Profs. Watson, Seed, and Pearl:
Please join us Tuesday afternoon for a discussion of Prof. Blake Watson’s book, Buying America from the Indians.
Blake A. Watson has served as an attorney with the U.S. Department of Justice and is now Professor of Law at the University of Dayton.
The backstory on the court decision that defined and limited American Indian property rights
The U.S. Supreme Court ruling in Johnson v. McIntosh established the basic principles that govern American Indian property rights to this day. In the case, more than one Anglo-American purchaser claimed title to the same land in what is now southern Illinois. The Piankeshaw Indians had deeded the land twice—once to speculators in 1775, and again, thirty years later, to the United States by treaty. The Court decided in favor of William McIntosh, who had bought the land from the U.S. government. Writing for the majority, Chief Justice John Marshall declared that the “discovery” of America had given “exclusive title to those who made it”— namely, the European colonizers. According to Johnson, the Piankeshaws did not own what they thought was their land. Indeed, no Indian tribe did.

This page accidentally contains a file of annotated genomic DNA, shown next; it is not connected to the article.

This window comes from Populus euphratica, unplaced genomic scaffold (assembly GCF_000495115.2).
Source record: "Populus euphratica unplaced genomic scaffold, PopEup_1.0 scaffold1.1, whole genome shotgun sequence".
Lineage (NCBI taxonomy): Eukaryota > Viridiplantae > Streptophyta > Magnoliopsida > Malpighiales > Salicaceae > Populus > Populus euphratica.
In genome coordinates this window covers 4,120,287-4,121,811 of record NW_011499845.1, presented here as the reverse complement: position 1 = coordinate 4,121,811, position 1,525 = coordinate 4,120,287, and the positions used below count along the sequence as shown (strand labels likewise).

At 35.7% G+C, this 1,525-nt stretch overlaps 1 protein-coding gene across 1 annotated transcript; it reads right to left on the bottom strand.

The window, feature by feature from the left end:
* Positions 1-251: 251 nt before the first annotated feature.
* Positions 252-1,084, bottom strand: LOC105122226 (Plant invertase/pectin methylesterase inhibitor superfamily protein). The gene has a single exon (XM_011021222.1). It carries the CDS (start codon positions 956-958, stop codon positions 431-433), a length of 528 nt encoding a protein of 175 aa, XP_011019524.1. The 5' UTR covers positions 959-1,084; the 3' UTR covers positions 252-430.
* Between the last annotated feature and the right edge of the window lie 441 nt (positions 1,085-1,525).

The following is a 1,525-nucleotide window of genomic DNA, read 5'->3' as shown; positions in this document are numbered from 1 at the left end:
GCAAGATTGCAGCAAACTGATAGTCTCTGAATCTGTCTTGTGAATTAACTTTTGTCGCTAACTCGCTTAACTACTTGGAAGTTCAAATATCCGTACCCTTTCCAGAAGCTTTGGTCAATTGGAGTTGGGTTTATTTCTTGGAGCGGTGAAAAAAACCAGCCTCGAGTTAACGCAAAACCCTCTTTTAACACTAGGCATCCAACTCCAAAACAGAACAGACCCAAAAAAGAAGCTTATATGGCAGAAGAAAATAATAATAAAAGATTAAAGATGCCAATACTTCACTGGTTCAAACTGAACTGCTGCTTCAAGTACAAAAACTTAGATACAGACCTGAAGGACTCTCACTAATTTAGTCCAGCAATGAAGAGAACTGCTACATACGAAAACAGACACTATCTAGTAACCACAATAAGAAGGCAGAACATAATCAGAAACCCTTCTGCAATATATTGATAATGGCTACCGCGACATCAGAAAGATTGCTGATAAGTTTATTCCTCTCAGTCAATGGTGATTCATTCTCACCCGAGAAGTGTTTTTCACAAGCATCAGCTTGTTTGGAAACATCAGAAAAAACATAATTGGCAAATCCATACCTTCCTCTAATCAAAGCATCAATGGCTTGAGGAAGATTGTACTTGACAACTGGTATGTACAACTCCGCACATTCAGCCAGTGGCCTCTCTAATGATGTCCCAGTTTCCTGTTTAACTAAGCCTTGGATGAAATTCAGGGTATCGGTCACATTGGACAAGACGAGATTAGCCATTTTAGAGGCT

Blake A. Watson’s examination of Johnson v. McIntosh and its impact offers a comprehensive historical and legal overview of Native land rights since the European discovery of the New World. Watson sets the case in rich historical context. After tracing Anglo-American views of Native land rights to their European roots, Watson explains how speculative ventures in Native lands affected not only Indian peoples themselves but the causes and outcomes of the French and Indian War, the American Revolution, and ratification of the Articles of Confederation. He then focuses on the transactions at issue in Johnson between the Illinois and Piankeshaw Indians, who sold their homelands, and the future shareholders of the United Illinois and Wabash Land Companies.
The final chapters highlight the historical legacy of Johnson v. McIntosh for federal policy with regard to Indian lands. Taught to first-year law students as the root of title for real property in the United States, the case has also been condemned by the United Nations and others as a Eurocentric justification for the subjugation of the Indians. Watson argues that the United States should formally repudiate the discovery doctrine set forth in Johnson v. McIntosh.
The thorough backstory and analysis in this book will deepen our understanding of one of the most important cases in both federal Indian law and in American property law.